Tougher and Stronger

This is a piece I wrote six years ago while we were living in Carmel California.


Enough, already. This was my answer to those who say that crisis tests character.  I really think I’ve been tested and could use a retirement from the whole adversity thing. Don’t I know myself well enough? Haven’t I paid my dues?  But I was to find out otherwise.

I always thought that I was one who went through adversity and came out the other end tougher, wiser, and stronger. Crisis, I believe, is not punishment and it is not really God’s plan. It is just the human condition.  Every human.  I never knew anyone who had a life without disappointments, illness, job loss, or death of a loved one.

It did seem, however, that some people had more than others. I felt, and honestly sometimes still do feel, that I am one of those.  I do feel that, when I look at my family and friends, that I have had more crisis and challenges than many of them have had.  I count among them the death of my father when I was a teen, an unwanted pregnancy, crohns disease, a mentally handicapped son, a difficult divorce, and breast cancer as those “biggies” that have been major events in the past six decades.

But I had successfully faced so many surgeries, therapists, bosses, and attorneys that I felt I really could chalk up a few trophies the Karen Shelf of Life. I always have come through with more understanding, and hopefully compassion, for those who suffer. It seems credible that one of the inbred qualities of my personality is now to be more cautious, less trusting, and more negative about life.  But on the other end of the spectrum, I also am less judgmental and more empathetic (empathic) of those who have gone through similar events.

While the adversity can make people stronger, at the same time it can make them more cautious.  I am less of a risk taker than I was 20 years ago. I have more irrational fears than I did then as well.  I think about mortality and do things to impact on the positive quality of my life moreso than I did then. Otherwise, why would I eat vegetables instead of chocolate and lift weights instead of a remote control?

I reject that I am unlucky. Someone implied that about me when I was dealing with cancer as a single mother.  Luck implies to me that there is some kind of divine order and some folks routinely fall in the good luck pot while others are destined to miss. I do still ask “Why me?” when things happen, but it is a rhetorical question and I don’t seek nor expect an answer.  Everyone asks “why me?” from something as insignificant as breaking a nail to as traumatic as the death of a child.

Last spring changed my knowledge of myself when I was inside an event that was completely foreign to me. I have never been able to explain how it started, why it happened or why it ended. I was physically sick with a chronic infection, I was having trouble finding help, the stress caused pain elsewhere in my body which lead to weight loss and a lot of anxiety.  I couldn’t do anything to change it, I felt alone even with the love of my husband, family and friends, and I didn’t know where it would end. I was afraid for myself.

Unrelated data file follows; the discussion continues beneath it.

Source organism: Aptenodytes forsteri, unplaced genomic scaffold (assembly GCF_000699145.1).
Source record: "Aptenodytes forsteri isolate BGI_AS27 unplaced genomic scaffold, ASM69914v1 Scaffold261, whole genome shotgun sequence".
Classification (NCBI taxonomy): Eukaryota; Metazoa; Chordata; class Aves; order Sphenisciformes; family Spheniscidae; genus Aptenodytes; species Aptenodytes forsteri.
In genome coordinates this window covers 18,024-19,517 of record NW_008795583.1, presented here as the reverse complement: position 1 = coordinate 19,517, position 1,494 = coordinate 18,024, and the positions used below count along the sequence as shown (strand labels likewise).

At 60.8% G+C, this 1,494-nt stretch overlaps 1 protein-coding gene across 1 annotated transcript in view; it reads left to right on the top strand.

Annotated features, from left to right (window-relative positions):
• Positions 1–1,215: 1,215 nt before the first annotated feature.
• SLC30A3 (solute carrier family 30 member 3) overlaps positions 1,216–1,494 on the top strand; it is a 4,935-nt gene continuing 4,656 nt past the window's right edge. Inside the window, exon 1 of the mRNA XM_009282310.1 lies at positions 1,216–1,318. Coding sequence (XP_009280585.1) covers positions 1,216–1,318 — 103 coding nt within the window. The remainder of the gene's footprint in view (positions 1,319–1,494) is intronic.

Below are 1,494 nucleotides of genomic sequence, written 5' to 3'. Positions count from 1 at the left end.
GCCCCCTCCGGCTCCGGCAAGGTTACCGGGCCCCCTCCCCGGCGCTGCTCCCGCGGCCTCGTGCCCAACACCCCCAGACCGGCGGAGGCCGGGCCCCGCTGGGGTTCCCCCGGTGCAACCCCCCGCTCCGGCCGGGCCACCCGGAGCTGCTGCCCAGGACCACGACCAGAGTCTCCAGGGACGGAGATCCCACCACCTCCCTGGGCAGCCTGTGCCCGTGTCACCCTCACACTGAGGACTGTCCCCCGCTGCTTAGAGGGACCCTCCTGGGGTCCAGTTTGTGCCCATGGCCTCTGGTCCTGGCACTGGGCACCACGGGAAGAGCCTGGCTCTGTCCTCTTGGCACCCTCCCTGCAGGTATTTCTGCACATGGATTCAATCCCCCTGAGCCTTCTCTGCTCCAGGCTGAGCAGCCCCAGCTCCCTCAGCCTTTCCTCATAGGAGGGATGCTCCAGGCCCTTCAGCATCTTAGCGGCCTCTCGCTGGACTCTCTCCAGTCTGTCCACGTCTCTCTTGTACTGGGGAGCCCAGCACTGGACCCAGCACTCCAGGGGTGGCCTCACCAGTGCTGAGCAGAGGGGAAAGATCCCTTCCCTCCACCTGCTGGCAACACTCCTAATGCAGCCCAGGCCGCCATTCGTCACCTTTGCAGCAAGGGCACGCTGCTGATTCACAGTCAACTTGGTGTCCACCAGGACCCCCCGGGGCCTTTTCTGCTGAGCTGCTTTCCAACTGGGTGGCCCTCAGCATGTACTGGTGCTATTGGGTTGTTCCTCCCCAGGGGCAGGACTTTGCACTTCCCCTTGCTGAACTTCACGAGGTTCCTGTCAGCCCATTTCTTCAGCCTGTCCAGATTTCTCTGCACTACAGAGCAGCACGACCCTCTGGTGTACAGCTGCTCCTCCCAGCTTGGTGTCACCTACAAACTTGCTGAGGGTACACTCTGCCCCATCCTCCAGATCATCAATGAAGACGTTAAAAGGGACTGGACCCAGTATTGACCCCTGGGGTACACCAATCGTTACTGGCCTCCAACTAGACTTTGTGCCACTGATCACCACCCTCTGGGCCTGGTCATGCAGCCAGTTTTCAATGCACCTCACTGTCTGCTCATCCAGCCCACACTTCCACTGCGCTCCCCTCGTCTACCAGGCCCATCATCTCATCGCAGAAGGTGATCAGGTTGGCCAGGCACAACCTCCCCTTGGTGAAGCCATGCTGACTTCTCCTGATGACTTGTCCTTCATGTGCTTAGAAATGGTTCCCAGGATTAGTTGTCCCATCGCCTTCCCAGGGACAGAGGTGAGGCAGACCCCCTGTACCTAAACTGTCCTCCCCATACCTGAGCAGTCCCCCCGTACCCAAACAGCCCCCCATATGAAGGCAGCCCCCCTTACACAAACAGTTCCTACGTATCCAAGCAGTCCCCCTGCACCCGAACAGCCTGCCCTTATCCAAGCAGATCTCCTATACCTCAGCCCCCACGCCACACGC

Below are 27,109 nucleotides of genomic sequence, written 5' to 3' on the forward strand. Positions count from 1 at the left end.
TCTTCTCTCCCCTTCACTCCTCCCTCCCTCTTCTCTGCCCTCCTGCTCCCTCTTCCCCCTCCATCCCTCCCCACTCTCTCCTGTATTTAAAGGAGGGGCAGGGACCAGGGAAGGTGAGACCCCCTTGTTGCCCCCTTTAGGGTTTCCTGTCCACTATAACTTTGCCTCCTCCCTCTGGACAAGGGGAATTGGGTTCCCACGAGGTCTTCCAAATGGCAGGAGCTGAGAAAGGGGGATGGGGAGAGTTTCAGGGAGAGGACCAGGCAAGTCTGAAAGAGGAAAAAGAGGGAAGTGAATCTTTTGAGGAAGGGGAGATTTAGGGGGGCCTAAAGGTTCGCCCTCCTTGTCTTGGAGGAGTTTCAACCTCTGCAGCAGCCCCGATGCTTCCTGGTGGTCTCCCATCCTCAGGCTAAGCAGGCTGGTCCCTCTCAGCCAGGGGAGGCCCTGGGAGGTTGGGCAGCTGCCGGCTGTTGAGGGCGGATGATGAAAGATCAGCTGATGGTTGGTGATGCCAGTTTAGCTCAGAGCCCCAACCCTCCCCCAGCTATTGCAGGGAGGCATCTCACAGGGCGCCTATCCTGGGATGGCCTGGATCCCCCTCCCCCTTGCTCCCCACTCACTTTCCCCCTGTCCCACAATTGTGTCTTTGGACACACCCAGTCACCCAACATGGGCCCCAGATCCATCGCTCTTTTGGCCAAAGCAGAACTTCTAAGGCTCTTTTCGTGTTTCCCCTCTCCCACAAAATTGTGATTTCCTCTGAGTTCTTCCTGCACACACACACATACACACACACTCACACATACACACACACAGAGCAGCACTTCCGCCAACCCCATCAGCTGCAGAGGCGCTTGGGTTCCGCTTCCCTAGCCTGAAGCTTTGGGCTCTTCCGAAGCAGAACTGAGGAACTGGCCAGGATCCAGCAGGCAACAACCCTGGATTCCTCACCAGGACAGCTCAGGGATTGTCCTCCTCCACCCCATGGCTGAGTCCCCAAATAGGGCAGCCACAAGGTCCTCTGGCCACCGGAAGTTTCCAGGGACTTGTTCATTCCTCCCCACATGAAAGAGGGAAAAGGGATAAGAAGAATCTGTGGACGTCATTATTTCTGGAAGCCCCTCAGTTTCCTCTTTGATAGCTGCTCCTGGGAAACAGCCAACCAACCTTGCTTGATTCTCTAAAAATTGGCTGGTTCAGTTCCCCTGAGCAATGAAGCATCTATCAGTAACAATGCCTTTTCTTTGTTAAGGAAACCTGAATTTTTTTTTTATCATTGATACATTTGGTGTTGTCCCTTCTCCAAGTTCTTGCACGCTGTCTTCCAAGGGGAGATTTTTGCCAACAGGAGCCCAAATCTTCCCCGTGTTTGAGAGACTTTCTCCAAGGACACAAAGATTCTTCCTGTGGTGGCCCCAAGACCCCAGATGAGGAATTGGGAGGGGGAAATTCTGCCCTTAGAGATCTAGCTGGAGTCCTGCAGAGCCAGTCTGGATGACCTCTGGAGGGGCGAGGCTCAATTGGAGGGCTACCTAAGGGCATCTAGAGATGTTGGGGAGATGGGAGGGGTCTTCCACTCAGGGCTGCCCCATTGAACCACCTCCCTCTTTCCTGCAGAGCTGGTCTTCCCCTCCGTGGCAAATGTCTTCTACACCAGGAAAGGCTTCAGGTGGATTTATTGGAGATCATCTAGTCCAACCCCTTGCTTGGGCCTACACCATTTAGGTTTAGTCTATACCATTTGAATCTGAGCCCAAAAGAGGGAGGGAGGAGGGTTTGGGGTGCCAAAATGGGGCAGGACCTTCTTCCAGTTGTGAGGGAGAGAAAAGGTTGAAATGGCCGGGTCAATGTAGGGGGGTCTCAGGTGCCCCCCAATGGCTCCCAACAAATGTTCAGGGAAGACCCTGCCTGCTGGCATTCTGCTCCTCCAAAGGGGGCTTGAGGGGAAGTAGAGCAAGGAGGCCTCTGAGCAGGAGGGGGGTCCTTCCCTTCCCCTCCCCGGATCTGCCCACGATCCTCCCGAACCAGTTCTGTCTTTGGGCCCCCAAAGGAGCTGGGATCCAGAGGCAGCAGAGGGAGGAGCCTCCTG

Finally, through some rather dramatic intervention, I found the professional and personal help I needed. Rather quickly, I started to resume my life and pick up where I left off. I changed a few things about paying attention to myself. I began to realize retirement, moving, and the financial crisis impacting many of us, was physically having its effect on me. There were overwhelming circumstances over which I had no control that led me to a kind of breakdown. I had to face my vulnerabilities and myself. To the outside world and those who know me well, I seemed the same. Inside I was changed.

I’m not sure yet what this will mean in the long run. I know already that I am more dependent and tentative. I know more sharply that I miss working and the meaningfulness and fulfillment that I had in interacting with students.  I know that the kind and intelligent people I have met since moving here cannot replace the long shared history I had with people in Ohio where I lived for 62 years.

But I also know that I can get through one day at a time and that my life is more fluid than I ever thought it would be even 10 years ago. There has been clarification about the few very important people who mean so much to me.

Each day now is an intentional event. I think about what I’m doing and why each thing is a worthwhile pursuit. I know that I need to be involved with people, and less idle and introspective. While many recommend meditation and reflection as a path to peace and understanding, I realize my way is to climb a mountain or to write something that makes me laugh.

And I also realize that you can’t tell where the internal life of a person might be by looking at their appearance or their family and friends or any of their resources. A “biggie” to someone else could be trading in a car or losing a bid on EBay. It is all a mystery. Even to ourselves.